• From the Object Explorer, right-click the view, position the mouse on Script View As -> ALTER To -> New Query Editor Window
  • Open a Query window and type code as we will see next

The basic formula to programmatically modify a view is:

ALTER VIEW ViewName
AS
SELECT Statement

You start the alteration with the ALTER VIEW expression followed by the name of the view. After the name of the view, use the AS keyword to specify that you are ready to show the change. After the AS keyword, you can then define the view as you see fit. For example, you can create a SELECT statement that includes a modification of the existing code or a completely new statement.

Here is an example:

ALTER VIEW FemaleStudents
AS
SELECT FirstName,
       LastName,
       DateOfBirth,
       Gender,
       ParentsNames
FROM Registration.Students;
GO

Deleting a View

Instead of modifying a view, if you find it altogether useless, you can remove it from its database. You must first consider who will have that responsibility. Obviously, users are never or hardly asked to remove a view.

A developer who has to delete a view must have the DELETE permission.

To delete a view:

  • In the Object Explorer, in a database, right-click the name of the view and click Delete. You would be given the opportunity to confirm your intention or to change your mind
  • In the Object Explorer, right-click the view, position the mouse on Script View As -> DROP To New Query Editor Window
  • Open an empty Query window associated with the database that has the undesired view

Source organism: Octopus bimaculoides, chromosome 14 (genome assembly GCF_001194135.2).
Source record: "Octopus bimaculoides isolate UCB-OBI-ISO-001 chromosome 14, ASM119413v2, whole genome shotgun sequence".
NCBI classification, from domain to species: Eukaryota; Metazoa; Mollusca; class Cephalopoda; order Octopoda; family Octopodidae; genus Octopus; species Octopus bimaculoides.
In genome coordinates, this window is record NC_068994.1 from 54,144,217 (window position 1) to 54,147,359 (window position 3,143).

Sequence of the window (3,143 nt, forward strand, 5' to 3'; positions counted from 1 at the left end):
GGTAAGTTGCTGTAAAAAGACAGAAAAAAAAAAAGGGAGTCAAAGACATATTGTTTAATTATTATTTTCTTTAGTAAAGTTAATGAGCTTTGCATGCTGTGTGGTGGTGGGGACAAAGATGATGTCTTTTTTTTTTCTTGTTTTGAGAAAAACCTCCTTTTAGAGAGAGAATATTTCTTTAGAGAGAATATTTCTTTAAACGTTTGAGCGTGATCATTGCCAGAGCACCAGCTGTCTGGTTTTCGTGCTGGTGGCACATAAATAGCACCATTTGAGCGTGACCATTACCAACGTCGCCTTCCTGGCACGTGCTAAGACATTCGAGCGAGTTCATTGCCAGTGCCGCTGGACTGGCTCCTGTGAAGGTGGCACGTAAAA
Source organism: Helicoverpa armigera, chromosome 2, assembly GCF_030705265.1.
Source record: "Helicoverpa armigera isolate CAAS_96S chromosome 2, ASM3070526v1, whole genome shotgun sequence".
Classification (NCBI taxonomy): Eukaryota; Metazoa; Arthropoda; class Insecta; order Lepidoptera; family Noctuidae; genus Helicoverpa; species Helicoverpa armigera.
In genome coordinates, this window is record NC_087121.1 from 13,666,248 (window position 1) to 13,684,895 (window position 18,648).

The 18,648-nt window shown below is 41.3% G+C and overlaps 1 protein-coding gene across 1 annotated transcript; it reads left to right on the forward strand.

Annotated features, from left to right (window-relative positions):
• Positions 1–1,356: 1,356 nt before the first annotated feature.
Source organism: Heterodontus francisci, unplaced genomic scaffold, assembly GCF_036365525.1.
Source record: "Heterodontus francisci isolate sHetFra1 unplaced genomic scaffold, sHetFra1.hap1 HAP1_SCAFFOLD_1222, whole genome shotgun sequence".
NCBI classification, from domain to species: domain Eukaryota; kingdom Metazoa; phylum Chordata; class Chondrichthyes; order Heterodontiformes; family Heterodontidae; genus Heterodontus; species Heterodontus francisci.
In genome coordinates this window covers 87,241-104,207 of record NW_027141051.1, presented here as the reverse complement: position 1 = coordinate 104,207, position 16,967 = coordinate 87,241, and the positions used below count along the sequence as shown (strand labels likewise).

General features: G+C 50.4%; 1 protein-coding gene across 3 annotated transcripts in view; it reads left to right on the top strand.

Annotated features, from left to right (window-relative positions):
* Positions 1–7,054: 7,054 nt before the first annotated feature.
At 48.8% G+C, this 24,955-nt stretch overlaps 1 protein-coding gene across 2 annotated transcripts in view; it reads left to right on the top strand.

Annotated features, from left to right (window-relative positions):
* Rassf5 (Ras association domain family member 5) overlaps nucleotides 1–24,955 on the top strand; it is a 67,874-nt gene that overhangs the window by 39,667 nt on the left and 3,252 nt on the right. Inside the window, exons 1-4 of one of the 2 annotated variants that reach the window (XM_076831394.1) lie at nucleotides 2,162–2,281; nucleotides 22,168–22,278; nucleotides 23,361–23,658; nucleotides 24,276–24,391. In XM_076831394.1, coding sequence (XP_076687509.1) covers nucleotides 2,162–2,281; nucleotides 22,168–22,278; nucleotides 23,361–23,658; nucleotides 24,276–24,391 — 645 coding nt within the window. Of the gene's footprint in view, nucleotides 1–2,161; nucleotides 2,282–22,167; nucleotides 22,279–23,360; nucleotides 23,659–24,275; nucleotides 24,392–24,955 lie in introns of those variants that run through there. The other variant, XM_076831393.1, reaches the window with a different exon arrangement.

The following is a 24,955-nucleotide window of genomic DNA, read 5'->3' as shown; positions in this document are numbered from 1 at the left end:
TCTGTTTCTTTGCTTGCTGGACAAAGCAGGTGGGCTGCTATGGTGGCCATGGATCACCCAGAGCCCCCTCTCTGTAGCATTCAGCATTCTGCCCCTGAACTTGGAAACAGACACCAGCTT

• From the Template Explorer, in the View node, drag Drop View and drop it in the Query window
    • Use code as we will see next

The formula to programmatically delete a view is:

DROP VIEW ViewName

On the right side of the DROP VIEW expression, enter the name of the undesired view. Here is an example:

DROP VIEW FemaleStudents;
GO

Then execute the statement. You will not be warned before the interpreter deletes the view.

Views and Schemas

 

Introduction

When creating a view, you have the option of specifying its schema. In reality, like every object in the database, a view must be owned by a schema. You have many options. By default, when you create a view, if you don't specify a schema, it would be owne by dbo.

Instead of using dbo, you can use another schema of your choice and assign it to the view. If you had already created a schema in your database, you can use it or create a new schema.

To visually assign a schem to a view:

  • If you are creating a new view, start the view as you would normally and select the necessary table(s)
  • If the view exists already, in the Object Explorer, right-click it and click Design

 In the Properties window, click Schema, then click the arrow of its combo box and select from the list. If you are creating a view with code, precede the name of the view with the name of the schema.

Once/when a view belongs to a schema, in which case the view is not using the default dbo schema, the developer must have the ALTER permission on that schema. As mentioned for tables, you should know how to plan the permissions among schemas and views, namely what rights to grant, which ones to deny, and when to revoke a permission.

Practical LearningPractical Learning: Assigning a View to a Schema

  1. In the Object Explorer, under Views of the LambdaSquare2 database, right-click dbo.AvailableUnits and click Design
  2. If the Properties window is not visible, on the main menu, click View -> Properties window.
    In the Properties window, click Schema. Then click the arrow of its combo box and select Presentation

    Assigning a View to a Schema

    Assigning a View to a Schema